‘I feel it in my fingers
I feel it in my toes
The love that’s all around me
And so the feeling grows……..’
The Troggs, 1966 [for those of you old enough to remember!] or Wet, Wet, Wet 1995 if you prefer! I feel exactly the same way about history – and local history in particular. Nearly every day I drive past Waterloo Farm. What’s the story there? And how can I find out? Well, there are tithe maps and enclosure maps [yes, even for Birmingham before it was built up!] that tell me enclosure happened here in 1816 and yes, it is named after the Battle of Waterloo. What about street names. In Melton Mowbray I frequently pass a street called ‘National School Court.’ What is the story there? Did the school come first, or the name? Old OS Maps and trade directories might help us with this little mystery.
Trade Directories are a veritable mine of information. Take this one, for example, about my local village:
It starts with a general description of the village and its services, then lists all the “important” people, followed by the commercial people:
[Post Office Trade Directory, Lincolnshire, 1861]
This small Lincolnshire village in 1861 had its own police station with a sergeant and three men. It also had doctors, surgeons and schools – remember the narrative that children didn’t really go to school until the 1870 Education Act? What else would you find in Heckington in 1861 that isn’t there today, and vice-versa? So often one explores local history and finds that the Grand Narrative of history is wrong, and local newspapers can be a valuable archive for exploring this.
Trade Directories also contain lots of adverts, both national and local. There is a full page advert for Madame Tussaud’s in London in this issue, but I was most intrigued by this one from the 1885 edition of ‘Kelly’s Lincolnshire Directory’:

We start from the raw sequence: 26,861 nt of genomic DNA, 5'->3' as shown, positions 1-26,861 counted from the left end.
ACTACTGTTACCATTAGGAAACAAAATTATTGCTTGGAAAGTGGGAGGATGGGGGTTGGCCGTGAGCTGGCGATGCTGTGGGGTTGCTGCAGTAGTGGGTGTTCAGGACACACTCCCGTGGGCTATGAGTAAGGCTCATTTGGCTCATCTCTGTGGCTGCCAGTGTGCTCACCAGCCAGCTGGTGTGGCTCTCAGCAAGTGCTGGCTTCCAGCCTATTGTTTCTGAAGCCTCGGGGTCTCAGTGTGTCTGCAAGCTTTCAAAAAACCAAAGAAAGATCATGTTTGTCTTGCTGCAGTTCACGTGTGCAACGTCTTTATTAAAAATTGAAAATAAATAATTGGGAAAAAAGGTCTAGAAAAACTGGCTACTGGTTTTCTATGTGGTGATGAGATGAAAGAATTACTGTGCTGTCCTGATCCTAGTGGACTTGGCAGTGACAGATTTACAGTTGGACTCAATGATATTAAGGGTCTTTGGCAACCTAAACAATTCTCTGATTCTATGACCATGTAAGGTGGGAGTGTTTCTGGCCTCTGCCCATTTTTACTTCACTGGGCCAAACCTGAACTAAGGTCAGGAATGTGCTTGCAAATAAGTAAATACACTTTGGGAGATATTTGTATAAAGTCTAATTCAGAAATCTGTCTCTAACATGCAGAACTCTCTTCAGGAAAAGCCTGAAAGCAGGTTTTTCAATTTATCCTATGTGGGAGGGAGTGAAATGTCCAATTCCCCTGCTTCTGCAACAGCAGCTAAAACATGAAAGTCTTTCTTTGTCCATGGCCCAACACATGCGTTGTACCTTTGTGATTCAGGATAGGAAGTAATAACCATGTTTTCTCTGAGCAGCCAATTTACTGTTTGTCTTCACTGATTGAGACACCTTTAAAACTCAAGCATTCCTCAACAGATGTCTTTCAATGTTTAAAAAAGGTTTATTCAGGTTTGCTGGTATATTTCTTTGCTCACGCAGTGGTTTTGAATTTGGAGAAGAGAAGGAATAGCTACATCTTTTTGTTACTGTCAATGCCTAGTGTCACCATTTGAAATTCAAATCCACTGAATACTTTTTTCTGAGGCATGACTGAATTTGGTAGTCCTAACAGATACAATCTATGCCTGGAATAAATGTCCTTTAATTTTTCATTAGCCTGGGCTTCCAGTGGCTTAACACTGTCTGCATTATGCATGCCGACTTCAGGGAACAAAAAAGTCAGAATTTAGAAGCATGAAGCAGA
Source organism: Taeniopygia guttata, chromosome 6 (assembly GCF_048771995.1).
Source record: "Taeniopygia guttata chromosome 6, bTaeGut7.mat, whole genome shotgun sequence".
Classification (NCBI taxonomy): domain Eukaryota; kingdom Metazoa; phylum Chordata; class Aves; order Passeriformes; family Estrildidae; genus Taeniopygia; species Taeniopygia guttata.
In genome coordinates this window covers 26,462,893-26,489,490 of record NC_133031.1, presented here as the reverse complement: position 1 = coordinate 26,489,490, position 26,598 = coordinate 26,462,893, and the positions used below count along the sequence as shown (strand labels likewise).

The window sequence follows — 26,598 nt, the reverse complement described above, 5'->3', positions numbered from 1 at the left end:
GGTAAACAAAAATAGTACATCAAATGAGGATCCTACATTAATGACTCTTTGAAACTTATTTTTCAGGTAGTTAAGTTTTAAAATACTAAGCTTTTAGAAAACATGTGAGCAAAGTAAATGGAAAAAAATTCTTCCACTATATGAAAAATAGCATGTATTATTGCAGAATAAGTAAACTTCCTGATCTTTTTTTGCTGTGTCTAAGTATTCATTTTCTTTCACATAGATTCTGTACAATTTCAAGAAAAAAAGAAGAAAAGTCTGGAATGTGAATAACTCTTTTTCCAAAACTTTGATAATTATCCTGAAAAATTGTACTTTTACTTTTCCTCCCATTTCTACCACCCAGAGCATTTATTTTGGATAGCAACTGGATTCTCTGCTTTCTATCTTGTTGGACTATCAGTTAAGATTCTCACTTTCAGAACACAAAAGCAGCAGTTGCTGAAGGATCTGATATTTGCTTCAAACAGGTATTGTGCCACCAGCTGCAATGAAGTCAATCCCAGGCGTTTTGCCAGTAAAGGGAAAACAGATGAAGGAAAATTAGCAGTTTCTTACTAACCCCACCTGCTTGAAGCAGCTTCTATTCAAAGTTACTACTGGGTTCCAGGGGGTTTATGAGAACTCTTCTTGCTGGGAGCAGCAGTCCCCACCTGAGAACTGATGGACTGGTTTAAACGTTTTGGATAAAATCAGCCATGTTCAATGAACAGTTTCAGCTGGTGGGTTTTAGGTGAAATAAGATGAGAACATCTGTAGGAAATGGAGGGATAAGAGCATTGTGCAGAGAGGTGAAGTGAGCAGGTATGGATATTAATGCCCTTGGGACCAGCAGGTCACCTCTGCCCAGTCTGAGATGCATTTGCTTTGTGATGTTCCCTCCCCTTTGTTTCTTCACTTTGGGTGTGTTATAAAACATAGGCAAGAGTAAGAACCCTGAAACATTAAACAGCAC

How intriguing – the thought of getting blocks of pure Norwegian block ice delivered to your door, next day by train. Who would buy these? Why? How did the Norwegian ice get to Grimsby? What does it tell us about cooking and eating habits in 1885? And as one child told me, ‘How stupid, Sir, all they had to do was use the fridge!’ Simple adverts like this open up the past in a way millions of words cannot.
And don’t forget old photographs. Record offices and local newspapers, as well as long-term residents of the area have plenty of these. A visit to a local old people’s home can reap benefits, both on pictures and in oral history. How about this photograph, from Little Hale in Lincolnshire:
Both the shop and the pub in the background are both there today, but are private houses. You can stand in the same place and take a modern photograph and compare then and now. The old lady crossing the street obviously could not stand still long enough to have her photograph taken!
And of course don’t forget the buildings that all are around us – both in design and ornamentation they can tell us the story of our area and our neighbourhood. Take this very ordinary Victorian terraced house:
Not much changed since it was first built, or is it? Are there new doors? New windows? Telephone cable? Satellite dish? Close examination can tell us lots about the changes over time. But a close look at the ornamentation helps us chart the expansion of the area.